July 21, 1861 – During the Civil War, skirmishes were fought with Indians on the South Ford of the Eel River in California and at Charlestown, West Virginia. A Federal operation also began between Springfield and Forsyth, Missouri.

July 21, 1862 - Former U.S. President Martin Van Buren, who served as the nation’s eighth president between 1837 and 1841, slipped into a coma. Three days later, he passed away.

July 21, 1862 – During the Civil War, skirmishes were fought around Nashville, Tennessee and at Luray, Virginia.

July 21, 1862 – During the Civil War, in a tersely worded telegram, Braxton Bragg informed Jefferson Davis that he would move his army in force from Tupelo, Mississippi to Chattanooga, Tennessee.

July 21 1863 – During the Civil War, skirmishes were fought at Street's Ferry, North Carolina; and at Manassas Gap, Wapping Heights, Snicker’s Gap, and Gaines’ Cross Road and Chester Gap, Virginia.

July 21, 1864 – A four-day Federal operation from Barrancas, Fla. toward Pollard, Ala. began with skirmishes at Camp Gonzales, Fla. and near Pollard, Ala.

July 21, 1864 – Col. Samuel Adams, an attorney, educator and state representative who lived in both Conecuh and Butler counties, was shot through the breast and killed instantly while superintending the erection of fortifications near Atlanta while serving with the 33rd Alabama. His remains were returned to Greenville, Ala., where he was buried.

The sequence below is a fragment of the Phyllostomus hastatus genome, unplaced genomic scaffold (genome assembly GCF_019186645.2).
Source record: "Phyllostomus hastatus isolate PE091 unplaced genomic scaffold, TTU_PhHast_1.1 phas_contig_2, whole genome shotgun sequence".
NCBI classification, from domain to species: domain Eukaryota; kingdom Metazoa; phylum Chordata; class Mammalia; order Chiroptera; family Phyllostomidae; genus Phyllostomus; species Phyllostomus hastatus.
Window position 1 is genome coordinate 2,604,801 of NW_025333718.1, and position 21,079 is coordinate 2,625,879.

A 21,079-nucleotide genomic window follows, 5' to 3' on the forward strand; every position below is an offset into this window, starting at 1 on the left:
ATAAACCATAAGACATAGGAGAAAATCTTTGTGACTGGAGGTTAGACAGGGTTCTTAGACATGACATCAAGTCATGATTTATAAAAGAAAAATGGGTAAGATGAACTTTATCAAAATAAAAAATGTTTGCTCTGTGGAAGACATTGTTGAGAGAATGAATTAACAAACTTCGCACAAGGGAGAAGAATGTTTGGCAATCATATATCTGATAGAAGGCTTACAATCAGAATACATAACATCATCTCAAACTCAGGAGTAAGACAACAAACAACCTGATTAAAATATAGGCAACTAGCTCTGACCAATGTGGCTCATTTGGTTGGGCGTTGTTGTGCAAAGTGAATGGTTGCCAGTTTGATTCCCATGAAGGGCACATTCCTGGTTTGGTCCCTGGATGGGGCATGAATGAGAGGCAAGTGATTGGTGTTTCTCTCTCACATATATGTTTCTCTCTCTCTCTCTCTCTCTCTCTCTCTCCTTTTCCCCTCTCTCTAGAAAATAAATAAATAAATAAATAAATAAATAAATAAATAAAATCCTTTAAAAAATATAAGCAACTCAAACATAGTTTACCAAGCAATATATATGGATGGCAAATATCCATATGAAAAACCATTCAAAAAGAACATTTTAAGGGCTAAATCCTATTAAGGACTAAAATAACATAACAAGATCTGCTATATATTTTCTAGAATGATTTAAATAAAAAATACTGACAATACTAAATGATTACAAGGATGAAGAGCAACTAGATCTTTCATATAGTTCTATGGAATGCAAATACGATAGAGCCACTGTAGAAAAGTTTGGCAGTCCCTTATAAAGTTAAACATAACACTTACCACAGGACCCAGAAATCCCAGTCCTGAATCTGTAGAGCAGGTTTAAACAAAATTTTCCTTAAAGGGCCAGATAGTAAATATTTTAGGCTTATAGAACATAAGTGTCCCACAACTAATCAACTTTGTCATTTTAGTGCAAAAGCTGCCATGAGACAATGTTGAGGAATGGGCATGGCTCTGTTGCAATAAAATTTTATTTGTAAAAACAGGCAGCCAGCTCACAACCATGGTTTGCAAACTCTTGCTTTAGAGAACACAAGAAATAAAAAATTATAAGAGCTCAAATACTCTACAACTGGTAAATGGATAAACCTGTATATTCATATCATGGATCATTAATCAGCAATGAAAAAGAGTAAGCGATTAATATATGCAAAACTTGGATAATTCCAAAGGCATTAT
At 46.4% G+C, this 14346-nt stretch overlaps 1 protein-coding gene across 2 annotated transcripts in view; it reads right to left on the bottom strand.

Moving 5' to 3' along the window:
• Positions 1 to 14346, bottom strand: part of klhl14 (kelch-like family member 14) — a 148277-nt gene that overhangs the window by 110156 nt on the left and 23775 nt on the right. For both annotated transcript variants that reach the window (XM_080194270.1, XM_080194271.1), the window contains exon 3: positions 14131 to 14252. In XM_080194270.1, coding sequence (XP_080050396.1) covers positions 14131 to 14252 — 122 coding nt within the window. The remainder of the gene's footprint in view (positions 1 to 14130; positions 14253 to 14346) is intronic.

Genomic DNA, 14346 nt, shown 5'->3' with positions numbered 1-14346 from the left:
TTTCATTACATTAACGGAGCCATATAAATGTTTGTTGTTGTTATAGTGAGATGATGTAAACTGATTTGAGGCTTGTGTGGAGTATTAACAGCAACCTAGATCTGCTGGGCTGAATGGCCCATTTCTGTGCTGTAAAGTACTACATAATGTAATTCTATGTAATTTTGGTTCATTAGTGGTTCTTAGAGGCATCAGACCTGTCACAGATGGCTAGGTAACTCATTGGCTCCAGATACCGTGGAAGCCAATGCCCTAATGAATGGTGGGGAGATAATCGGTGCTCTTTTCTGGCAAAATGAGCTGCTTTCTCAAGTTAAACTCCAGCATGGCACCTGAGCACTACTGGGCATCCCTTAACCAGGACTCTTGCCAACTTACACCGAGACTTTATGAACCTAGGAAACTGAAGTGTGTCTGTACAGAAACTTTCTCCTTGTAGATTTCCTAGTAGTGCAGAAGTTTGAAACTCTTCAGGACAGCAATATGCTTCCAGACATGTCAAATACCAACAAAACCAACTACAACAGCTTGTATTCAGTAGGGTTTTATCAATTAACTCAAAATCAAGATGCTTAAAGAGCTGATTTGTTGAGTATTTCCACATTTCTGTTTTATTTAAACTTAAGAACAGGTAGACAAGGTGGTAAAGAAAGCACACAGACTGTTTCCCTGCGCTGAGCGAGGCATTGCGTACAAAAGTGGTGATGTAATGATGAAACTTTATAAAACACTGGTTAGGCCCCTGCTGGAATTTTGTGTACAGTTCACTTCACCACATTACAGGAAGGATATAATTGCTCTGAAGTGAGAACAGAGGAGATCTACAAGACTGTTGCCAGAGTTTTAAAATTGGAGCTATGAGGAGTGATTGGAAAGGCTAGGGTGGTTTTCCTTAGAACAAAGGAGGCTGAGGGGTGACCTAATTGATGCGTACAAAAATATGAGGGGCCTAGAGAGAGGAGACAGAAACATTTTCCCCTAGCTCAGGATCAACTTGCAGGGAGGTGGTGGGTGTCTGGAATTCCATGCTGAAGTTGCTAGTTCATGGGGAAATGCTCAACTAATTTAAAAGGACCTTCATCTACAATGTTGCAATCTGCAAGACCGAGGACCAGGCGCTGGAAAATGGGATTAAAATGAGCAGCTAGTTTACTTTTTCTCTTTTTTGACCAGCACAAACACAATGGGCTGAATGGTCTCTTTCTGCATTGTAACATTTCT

July 21, 1864 – During the Civil War, an engagement occurred at Bald Hill, Georgia. Skirmishes were also fought on the Atchafalaya River in Louisiana; and near Carthage and another near Plattsburg, Missouri.

July 21, 1865 – In the market square of Springfield, Missouri, Wild Bill Hickok shot and killed Davis Tutt in what is regarded as the first western showdown. The two men had a falling out over a woman and a gambling debt, and finally agreed to settle their differences in a duel. At a distance of about 75 paces, they fired simultaneously, and Tutt’s shot went wild, but Hickok’s hit Tutt through the heart.

July 21, 1873 – At Adair, Iowa, Jesse James and the James–Younger Gang pulled off the first successful train robbery in the American Old West. Tey held up the Rock Island Express and stole $3,000.

July 21, 1879 – Charles Roberts shot and killed D.W. Rankin at Perdue Hill, Ala. That same day, Jonathan L. Marshall, a Justice of the Peace in Monroe County, issued an arrest warrant for Roberts, who was charged with murder. Roberts was arrested and brought before Marshall. During the ensuing investigation, Marshall ruled that Roberts wasn’t guilty of murder, but second-degree manslaughter instead. Marshall set Roberts’ bail at $400, which Roberts paid and was released from custody.